The Week In Politics
SCOTT SIMON, HOST:
President Trump may have finally been convinced he's doing more harm than good in his nightly briefings. On Thursday, the president suggested that doctors test whether UV light or disinfectant could kill the coronavirus if taken internally. Swift corrections followed from scientists, from public health officials, from cleaning products companies warning Americans, as they do on their bottles, not to inject or drink disinfectants.
NPR senior editor and correspondent on the Washington Desk, Ron Elving joins us. Ron, thanks so much for being with us.
RON ELVING, BYLINE: Good to be with you, Scott.
SIMON: Ron, what does it say about the president's leadership and judgment when from a White House podium, he openly speculates about people injecting disinfectant into their lungs, which - let me say it again - is deadly, as a possible treatment for the coronavirus?
ELVING: It surely speaks to the nature of these nightly briefings. Scott, the freewheeling style - the way the president likes to say, hey, what about this - maybe this could be a game changer. So you might more readily call it showmanship than leadership. And then last night, as you were saying, the president shut down the briefing after just 22 minutes, the shortest since the crisis began. And, you know, some of these briefings have been over two hours - mostly featuring his battles with reporters. And last night, he took no questions at all.
SIMON: And the president scoffed at the suggestion that it was a serious suggestion. He said his remarks about disinfectants and UV light had just been sarcasm. What's your reaction?
ELVING: I don't think my mom would have bought that story for me, Scott. How about yours?
SIMON: (Laughter) Certainly not. The president has also been at odds with various governors around the country, telling them they should provide the testing for the coronavirus - while those tests have been hard to get and suggesting they could reopen for business. But when the governor of Georgia has moved to do that this weekend, the president said he totally disagreed. How do you read this?
ELVING: Midweek, Georgia Governor Brian Kemp might very well have thought that he had Trump's blessing to open up. He might have seen Georgia as one of the 29 states Trump said were almost ready to go. So it was a shock to all of us to hear that same president on Wednesday night say that he, quote, "totally disagreed," unquote, with what Kemp was doing. And yet the governor stuck to his guns, persisted - opened the barbershops and the bowling alleys and the tattoo shops on Friday.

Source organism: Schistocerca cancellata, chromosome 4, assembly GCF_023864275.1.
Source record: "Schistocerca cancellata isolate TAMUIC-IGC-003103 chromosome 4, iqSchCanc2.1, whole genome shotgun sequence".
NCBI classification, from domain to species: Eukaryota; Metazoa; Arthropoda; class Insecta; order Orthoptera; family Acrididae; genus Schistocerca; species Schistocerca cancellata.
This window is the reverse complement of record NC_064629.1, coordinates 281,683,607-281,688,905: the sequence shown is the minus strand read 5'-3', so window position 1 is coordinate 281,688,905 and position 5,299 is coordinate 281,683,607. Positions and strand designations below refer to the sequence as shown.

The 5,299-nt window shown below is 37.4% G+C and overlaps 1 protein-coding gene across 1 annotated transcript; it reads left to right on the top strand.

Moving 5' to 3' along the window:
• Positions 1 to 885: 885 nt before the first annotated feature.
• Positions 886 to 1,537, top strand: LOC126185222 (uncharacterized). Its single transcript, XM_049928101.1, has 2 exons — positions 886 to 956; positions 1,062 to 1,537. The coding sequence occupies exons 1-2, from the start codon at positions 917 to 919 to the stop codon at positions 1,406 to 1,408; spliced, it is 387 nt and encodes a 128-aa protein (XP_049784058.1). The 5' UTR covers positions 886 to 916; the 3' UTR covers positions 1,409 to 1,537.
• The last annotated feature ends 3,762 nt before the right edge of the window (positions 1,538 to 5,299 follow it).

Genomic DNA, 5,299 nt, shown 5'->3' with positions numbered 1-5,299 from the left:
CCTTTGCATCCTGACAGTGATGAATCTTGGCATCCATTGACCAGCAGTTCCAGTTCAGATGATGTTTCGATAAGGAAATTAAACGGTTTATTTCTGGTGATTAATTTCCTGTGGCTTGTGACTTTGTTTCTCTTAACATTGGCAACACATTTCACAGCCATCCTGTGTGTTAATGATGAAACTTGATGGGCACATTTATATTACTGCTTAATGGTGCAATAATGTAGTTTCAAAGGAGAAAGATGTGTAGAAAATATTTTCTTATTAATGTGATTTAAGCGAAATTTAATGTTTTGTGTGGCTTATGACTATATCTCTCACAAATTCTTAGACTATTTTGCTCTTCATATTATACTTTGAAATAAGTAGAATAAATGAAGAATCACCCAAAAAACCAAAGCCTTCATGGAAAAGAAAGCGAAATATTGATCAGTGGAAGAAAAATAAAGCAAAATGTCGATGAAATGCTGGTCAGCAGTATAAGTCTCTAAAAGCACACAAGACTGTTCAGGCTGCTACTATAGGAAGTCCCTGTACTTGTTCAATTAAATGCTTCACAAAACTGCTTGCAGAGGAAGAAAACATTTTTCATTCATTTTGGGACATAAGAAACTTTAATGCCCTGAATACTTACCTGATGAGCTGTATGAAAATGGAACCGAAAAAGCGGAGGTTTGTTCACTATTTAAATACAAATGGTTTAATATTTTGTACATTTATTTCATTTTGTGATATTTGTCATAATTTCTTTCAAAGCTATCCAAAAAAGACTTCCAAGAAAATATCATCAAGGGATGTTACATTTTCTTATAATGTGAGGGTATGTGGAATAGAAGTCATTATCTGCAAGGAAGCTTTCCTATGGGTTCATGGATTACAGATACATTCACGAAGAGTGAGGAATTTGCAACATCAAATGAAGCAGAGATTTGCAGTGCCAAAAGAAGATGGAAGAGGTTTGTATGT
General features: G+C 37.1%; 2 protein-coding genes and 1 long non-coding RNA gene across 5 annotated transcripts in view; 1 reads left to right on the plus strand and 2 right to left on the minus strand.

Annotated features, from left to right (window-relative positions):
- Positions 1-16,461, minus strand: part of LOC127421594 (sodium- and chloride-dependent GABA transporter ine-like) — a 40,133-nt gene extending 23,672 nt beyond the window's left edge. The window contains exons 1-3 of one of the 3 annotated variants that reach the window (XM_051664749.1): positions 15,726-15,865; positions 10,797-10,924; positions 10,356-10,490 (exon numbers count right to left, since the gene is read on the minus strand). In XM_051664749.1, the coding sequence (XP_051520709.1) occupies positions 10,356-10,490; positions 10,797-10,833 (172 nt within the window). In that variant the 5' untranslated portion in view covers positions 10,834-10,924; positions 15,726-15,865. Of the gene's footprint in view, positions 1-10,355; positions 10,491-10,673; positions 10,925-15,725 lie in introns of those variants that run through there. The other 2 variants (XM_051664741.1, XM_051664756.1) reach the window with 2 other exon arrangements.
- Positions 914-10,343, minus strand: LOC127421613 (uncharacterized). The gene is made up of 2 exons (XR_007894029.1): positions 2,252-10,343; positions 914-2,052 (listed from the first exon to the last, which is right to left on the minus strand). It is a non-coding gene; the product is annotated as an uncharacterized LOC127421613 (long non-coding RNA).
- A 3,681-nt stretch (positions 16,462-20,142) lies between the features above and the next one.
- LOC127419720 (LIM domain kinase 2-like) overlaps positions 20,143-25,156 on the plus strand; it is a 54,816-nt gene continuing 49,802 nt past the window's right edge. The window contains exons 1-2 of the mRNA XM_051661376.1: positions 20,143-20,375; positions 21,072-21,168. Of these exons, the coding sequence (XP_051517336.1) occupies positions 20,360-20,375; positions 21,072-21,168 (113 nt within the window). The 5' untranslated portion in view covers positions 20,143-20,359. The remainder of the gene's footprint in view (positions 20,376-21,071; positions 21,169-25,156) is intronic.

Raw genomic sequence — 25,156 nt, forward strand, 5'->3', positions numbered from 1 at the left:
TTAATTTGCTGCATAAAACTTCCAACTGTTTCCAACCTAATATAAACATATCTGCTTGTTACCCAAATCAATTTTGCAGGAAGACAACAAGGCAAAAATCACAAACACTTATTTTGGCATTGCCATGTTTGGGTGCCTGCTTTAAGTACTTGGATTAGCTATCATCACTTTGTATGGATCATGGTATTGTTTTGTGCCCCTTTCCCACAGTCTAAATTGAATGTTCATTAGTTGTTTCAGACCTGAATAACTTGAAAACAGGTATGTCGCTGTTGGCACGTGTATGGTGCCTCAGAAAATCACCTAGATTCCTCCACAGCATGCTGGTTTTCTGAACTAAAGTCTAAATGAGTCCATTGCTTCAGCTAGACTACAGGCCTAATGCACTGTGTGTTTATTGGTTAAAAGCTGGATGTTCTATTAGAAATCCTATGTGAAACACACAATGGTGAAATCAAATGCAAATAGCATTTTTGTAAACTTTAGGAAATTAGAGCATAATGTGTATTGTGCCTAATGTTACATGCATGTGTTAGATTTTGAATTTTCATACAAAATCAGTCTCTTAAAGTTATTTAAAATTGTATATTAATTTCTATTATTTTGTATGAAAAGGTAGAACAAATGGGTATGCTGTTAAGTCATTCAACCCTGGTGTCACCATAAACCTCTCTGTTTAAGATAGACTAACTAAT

SIMON: Rest of government was also in motion - albeit much of it wearing face masks. The House and Senate approved nearly half trillion dollars more in aid to small businesses and hospitals. Some of that money is earmarked for testing, yes?
ELVING: Yes. And the testing is sorely needed. It may be the crux of this whole business. We have finally gotten to 5 million tests. Medical experts say we should be doing that and more every week. But after two weeks, Congress finally got a new bill done for funding. The House brought back just enough members to get it done with social distancing. And the Senate acted by what they call unanimous consent. And that spirit, however, has been pretty much exhausted. Now there is far less hope that there will be future bills done in this fashion.
SIMON: Did states and cities get anything here? Because they're facing huge deficits from lost income, tax revenue and the added expense of caring for these very sick American citizens.
ELVING: No, they didn't get anything by the way of money, but they did get a lecture from Senate Majority Leader Mitch McConnell. He suggested some of the states should just declare bankruptcy rather than ask for any more money from the federal government, even as the president was telling the governors that they should be leading the way in delivering on his promises.
SIMON: Couple of remarkable developments in the midst of all this. Top-line vaccine expert forced out of his job and reassigned. And the Navy captain may be on his way back to the bridge of the USS Theodore Roosevelt.
ELVING: Dr. Rick Bright says he was moved out because he wanted rigorous testing on the high-risk drug therapies that the president wanted, like hydroxychloroquine, while Captain Brett Crozier had been relieved for writing a letter about how many cases of coronavirus there were among his crew of 5,000. The captain now has the support of the Navy's top admiral, who may have been in his corner all along. And so Captain Crozier may be on his way back to the ship they call the TR. And if that happens, Scott, I think we can expect quite a cheer from that crew.
SIMON: NPR's Ron Elving, thanks so much.
ELVING: Thank you, Scott.
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